People v. Manuel: Drying v. Usable Marijuana: Medical Marijuana Case
The case of People v. Manuel is a 2017 Michigan Court of Appeals case with a good discussion of drying marijuana v. usable marijuana.
The Case Facts
Defendant had a grow operation in his garage, and police found marijuana in tin containers. The police seized the marijuana found and weighed it. The first time the police weighed the marijuana it came out to 1,195 grams. The second time the marijuana was weighed it came out to 1,069 grams. These amounts would be about twice the limit of 425.24 grams allowed. However, there was a question of whether the marijuana was usable or was drying.
A Michigan State University Professor testified the difference in weight could be due to moisture in the marijuana. As time passed, the recently harvested marijuana dried and the marijuana became lighter. This evidence showed the marijuana was in a state of drying because the evaporating moisture could account for the lightening weight.
A second issue in the case was whether the marijuana grow operation was kept in an enclosed, locked facility.
Defendant file a motion seeking dismissal of the charges based on Section 4 immunity under the Michigan Medical Marijuana Act. Section 4 allows a person to assert immunity where there is compliance with the MMMA.
The Michigan Medical Marijuana Act imposes weight limitations for usable marijuana. Usable marijuana is defined as the dried leaves, flowers, plant resin, or extract of the marihuana plant, but does not include the seeds, stalks, and roots of the plant. Marijuana when harvested is moist or wet, and must be dried before use, a process referred to growers as ‘curing.’ Moist or drying marijuana is not considered usable. Marijuana in the process of drying will not count as usable marijuana.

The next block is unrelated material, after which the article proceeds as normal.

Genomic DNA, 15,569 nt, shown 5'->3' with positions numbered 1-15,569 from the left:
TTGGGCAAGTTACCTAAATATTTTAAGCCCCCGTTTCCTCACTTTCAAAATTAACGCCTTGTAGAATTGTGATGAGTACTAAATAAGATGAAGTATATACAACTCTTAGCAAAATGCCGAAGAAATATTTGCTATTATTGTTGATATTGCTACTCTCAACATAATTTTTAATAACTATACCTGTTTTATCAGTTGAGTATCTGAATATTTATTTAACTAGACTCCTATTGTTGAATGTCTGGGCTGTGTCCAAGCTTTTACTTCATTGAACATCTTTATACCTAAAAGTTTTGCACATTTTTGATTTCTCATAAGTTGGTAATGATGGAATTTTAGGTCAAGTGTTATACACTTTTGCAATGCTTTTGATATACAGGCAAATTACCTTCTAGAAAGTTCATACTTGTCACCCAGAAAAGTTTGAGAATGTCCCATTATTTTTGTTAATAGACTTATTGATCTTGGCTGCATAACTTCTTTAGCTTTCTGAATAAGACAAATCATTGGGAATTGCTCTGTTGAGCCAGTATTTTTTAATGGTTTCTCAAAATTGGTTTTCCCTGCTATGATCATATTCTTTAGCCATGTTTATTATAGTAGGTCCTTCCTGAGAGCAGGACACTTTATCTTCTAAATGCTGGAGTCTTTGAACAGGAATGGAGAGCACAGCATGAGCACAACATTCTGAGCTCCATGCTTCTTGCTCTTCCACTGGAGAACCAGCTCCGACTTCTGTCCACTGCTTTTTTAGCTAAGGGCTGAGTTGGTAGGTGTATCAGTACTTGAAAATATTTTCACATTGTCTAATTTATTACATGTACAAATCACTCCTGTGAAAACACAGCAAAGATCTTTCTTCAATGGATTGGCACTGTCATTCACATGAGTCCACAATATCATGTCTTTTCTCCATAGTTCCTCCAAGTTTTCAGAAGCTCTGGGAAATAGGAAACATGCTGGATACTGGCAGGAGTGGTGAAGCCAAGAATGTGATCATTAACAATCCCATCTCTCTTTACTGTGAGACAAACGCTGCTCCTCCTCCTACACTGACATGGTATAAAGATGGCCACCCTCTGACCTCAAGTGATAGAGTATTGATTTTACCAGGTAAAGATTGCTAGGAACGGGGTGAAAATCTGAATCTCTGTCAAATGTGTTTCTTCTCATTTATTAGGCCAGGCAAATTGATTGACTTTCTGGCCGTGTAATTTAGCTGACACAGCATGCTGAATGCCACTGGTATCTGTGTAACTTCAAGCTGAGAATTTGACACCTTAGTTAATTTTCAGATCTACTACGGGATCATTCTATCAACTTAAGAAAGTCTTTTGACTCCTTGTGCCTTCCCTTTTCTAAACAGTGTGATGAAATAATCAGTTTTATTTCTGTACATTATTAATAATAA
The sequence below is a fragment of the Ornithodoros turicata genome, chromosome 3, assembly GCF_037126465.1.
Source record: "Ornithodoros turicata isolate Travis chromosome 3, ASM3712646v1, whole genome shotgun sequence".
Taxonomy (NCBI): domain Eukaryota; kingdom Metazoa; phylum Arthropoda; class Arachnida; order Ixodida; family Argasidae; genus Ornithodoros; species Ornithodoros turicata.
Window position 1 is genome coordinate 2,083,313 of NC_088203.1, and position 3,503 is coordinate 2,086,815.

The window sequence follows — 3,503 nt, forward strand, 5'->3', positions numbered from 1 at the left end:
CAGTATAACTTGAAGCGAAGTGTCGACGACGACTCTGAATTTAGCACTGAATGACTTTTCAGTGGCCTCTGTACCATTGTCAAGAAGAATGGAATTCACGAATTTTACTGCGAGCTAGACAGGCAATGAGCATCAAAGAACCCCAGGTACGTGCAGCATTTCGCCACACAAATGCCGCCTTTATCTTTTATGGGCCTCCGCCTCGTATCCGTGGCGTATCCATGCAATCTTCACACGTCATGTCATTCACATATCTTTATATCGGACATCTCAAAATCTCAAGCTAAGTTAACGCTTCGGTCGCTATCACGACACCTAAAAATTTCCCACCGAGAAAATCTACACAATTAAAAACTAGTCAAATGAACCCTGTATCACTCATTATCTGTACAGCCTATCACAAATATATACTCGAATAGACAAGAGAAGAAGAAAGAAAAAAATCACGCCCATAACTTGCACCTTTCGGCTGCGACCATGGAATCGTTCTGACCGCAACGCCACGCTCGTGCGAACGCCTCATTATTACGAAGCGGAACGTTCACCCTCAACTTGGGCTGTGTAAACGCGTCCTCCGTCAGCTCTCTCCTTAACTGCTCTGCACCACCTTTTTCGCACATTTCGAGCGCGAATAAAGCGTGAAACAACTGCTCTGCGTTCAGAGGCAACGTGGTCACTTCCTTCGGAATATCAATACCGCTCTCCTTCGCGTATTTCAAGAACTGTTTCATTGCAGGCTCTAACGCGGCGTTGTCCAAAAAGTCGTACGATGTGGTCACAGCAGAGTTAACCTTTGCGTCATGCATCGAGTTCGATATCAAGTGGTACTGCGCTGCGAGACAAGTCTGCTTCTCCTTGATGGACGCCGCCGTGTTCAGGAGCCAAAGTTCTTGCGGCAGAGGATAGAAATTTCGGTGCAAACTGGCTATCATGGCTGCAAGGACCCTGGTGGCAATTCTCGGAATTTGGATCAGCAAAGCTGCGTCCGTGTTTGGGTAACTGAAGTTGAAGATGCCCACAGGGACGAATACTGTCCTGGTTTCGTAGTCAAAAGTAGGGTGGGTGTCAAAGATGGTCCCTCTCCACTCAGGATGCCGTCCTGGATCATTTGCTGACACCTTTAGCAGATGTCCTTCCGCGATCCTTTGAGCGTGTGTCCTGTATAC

The First Issue – Usable Marijuana
The issue for the Court was whether the marijuana was “usable.” The weight limitations imposed by the MMMA apply only to “usable” marijuana.
The Court found the evidence showed the marijuana was drying rather than dried, making the marijuana unusable. Unusable marijuana doesn’t count toward the overall weight limitations under the law.
The Second Issue – Locked Facility
Marijuana grow operations must be kept in an enclosed, locked facility for a person to receive Section 4 immunity.
The grow operation was located behind two different doors with locks. The first door had two padlocks. At the time of the police search, the doors were not locked and they were keys in the locks. In addition, there were some plants sitting in plain sight in the garage.
The defendant had testified that he was in the process of transferring the marijuana to another person right at the time the search occurred. The defendant testified the transfer was taking place about two or three minutes before the search. Furthermore, the defendant stated the only reason the doors were unlocked was for the transfer.
The Court believed the defendant took extensive measures to keep the marijuana in an enclosed locked facility
In the end, the Court ruled the defendant had the protections of Section 4 immunity under the Michigan Medical Marijuana Act.
Sam Bernstein is an Ann Arbor Criminal Defense Lawyer.
ArborYpsi Law is located at 4158 Washtenaw Ave., Ann Arbor, MI 48108
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